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Playing the WoW TCG at BlizzCon


I've never really had an opportunity to play Upper Deck's World of Warcraft-based TCG. Sure, I own some cards, I've skimmed the rulebook, and shuffled through them admiring the artwork. But my friends all play World of Warcraft -- not the TCG, which means I've never really had an opportunity to play the game. But with our BlizzCon goody bags we received a free Heroes of Azeroth starter pack and an invitation to bring our sealed pack of cards to their beginners' tournaments -- so Saturday afternoon, after getting a game demo from one of the members of the Upper Deck team, I signed up to see what gameplay was really like.

So if you're curious for a beginner's look at the game and how it plays -- keep reading!

For World of Warcraft players, you might think of the trading card version of the game as a form of group PvP that doesn't require an internet connection or a monthly subscription fee, and in which you'll never have problems with AFKers. The basic premises of both the online game and the card game are similar, just presented differently.

TCG concept: Your hero
Represented by a special hero card, your hero's faction, race, class, and talent build determine the type of gear you can equip, quests you can complete, and abilities you have access to. Each unique hero has a specific amount of health, and when you run out of health, the game you're playing is over.

Online concept: Your character
In-game, your character's faction, race, class, and talent build determine the type of gear you can equip, quests you can complete, and abilities you have access to. When your character runs out of health, the game may not be over, but you do need to make a corpse run back, eat, drink, rebuff, etc. You can think of death in either variation as a reset of the current gaming session.

TCG concept: Your allies
You may play ally cards during your turn. These allies can then assist you by attacking your enemies or casting spells on your command.

Online concept: Your party
If attempting to conquer a challenging quest or objective, finding a party of other players to assist you can make all the difference. However, you may have more trouble getting them to follow your directions than your TCG allies...

TCG concept: Your abilities
If you have the resources, you may play ability cards during your turn (or instant ability cards during anyone's turn) to do damage to your opponent, buff yourself or your party, heal yourself or your party, prevent enemy allies from attacking, etc.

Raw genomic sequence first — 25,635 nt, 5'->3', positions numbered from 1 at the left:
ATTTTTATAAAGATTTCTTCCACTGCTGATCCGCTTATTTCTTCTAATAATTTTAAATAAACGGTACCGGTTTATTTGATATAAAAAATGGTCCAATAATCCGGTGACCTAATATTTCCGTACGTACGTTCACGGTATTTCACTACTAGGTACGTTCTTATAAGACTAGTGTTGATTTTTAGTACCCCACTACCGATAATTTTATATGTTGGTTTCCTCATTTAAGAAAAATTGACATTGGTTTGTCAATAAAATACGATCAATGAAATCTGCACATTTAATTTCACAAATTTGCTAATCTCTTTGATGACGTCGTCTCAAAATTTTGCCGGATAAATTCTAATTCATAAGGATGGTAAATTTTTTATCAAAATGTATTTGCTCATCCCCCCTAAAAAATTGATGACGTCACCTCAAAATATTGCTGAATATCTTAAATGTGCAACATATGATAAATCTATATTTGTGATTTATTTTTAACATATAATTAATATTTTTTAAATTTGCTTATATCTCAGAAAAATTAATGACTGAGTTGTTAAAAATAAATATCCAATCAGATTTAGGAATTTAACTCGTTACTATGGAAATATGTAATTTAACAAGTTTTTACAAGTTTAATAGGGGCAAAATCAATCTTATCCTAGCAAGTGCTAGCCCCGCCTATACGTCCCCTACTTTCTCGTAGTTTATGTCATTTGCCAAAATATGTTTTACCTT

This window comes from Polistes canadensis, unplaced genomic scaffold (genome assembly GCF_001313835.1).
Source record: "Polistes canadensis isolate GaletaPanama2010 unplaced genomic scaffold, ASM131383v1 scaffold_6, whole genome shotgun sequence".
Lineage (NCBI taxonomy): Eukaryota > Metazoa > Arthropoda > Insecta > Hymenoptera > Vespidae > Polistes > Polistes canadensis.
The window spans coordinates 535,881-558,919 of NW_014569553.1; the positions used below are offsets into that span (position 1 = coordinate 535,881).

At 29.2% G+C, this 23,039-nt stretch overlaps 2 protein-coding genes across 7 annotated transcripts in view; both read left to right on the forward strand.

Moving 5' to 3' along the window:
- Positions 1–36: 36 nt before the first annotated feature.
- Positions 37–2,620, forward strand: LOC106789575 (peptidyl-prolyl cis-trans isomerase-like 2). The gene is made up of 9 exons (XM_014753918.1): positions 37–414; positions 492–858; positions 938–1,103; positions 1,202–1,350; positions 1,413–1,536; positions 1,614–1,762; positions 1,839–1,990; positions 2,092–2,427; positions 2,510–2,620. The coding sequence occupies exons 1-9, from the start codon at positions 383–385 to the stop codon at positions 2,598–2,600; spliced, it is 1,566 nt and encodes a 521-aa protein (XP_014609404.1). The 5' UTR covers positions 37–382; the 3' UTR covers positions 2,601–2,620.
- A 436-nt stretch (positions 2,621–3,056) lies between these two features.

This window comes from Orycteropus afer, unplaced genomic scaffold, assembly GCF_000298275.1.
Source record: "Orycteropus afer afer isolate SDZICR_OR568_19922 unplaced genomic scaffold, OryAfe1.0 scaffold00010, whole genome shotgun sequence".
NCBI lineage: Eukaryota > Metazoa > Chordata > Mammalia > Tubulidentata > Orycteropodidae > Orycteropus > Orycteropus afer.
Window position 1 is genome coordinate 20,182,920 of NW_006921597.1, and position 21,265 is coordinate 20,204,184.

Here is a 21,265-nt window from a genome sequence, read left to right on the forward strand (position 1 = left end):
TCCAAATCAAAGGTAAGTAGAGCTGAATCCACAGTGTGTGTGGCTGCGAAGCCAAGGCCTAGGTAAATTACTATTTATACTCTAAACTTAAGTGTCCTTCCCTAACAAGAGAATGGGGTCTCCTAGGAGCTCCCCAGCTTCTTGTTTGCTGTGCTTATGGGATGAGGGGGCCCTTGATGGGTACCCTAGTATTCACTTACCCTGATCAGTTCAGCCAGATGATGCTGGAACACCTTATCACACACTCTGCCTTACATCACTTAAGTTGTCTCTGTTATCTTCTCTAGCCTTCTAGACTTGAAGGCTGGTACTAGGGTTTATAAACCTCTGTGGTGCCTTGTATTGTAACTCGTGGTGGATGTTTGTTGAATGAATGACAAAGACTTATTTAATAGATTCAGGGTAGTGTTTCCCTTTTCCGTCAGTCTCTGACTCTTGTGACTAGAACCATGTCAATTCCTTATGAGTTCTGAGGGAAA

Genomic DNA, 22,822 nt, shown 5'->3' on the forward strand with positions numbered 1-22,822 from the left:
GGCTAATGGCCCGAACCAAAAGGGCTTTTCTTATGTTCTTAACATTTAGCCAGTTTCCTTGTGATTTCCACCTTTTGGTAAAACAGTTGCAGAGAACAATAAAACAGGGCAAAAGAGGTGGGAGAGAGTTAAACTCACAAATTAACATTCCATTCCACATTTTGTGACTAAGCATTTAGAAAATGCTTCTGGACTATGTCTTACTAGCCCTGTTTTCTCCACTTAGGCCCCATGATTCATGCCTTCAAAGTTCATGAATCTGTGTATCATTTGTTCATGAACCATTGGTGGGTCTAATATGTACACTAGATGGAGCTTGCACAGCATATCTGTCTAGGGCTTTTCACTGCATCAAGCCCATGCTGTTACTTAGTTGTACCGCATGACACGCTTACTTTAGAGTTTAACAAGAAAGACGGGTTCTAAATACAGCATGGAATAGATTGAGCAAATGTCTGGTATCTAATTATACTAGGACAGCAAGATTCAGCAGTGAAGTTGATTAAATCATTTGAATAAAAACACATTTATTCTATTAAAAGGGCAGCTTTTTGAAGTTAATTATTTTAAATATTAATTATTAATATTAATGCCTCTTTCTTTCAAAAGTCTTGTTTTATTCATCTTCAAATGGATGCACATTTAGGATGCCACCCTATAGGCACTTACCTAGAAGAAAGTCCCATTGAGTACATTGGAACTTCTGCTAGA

Online concept: Your spells
If you have the mana, rage, or energy, your character can cast spells or use abilities that aid them in combat, offer a variety of buffs, heals, and many other things.

TCG concept: Resources
For each turn of gameplay in the TCG, you may play one card as a resource. To summon allies, use abilities, equip gear, or complete quests, you must pay a certain number of resources. So you can't summon your biggest, baddest ally during your first turn, just like a Warlock can't summon a Doomguard at level 1.

Online concept: Mana/rage/energy/time/gold/etc
In the online version of the game, you can equate resources to many different things. Perhaps it's the mana required to cast that spell, the time taken to complete that quest, or the gold spent to buy that armor. Online and in the TCG, you have a limited pool of resources to work with.

So how does the game actually play? Well, you start off with your hero and your deck of cards (which, hopefully, includes a balanced mix of allies, abilities, and quests!), and then you begin your first turn...
  • Draw seven cards
  • Play a single resource card. Quest cards can be played face-up as a resource and completed later, but if your initial hand doesn't have any quests, you can play any card face-down as a resource. (Though the card is essentially lost to you -- so if you do this, you'll want to play something you don't think will come in handy soon.)
  • After you've played your resource, you can exhaust it (represented by turning it sideways) in order to play any card in your hand that has a single resource cost. So you can put an ally, ability, armor, or weapon into play.
Your opponent gets to do the same, and then for your next turn you...
  • Ready any exhausted cards
  • Draw a card
  • Play another resource card (one a turn!)
  • Attack your opponent with allies that you summoned last turn
  • Use your resources to summon allies, play abilities, equip armor or weapons, or complete quests
And play continues like this until your hero or your opponents' hero runs out of health. And though it may sound complicated, the game is really quick to pick up and fun to play once you start to get the hang of it (for me, that came after watching the demo session and playing one game on my own).

The TCG probably isn't for everyone -- but for those of you out there who enjoy World of Warcraft and are looking for a different type of gaming experience, the TCG is quick to pick up and fun to play and maintains a number of elements from the online version of the game.

Filed under: BlizzCon

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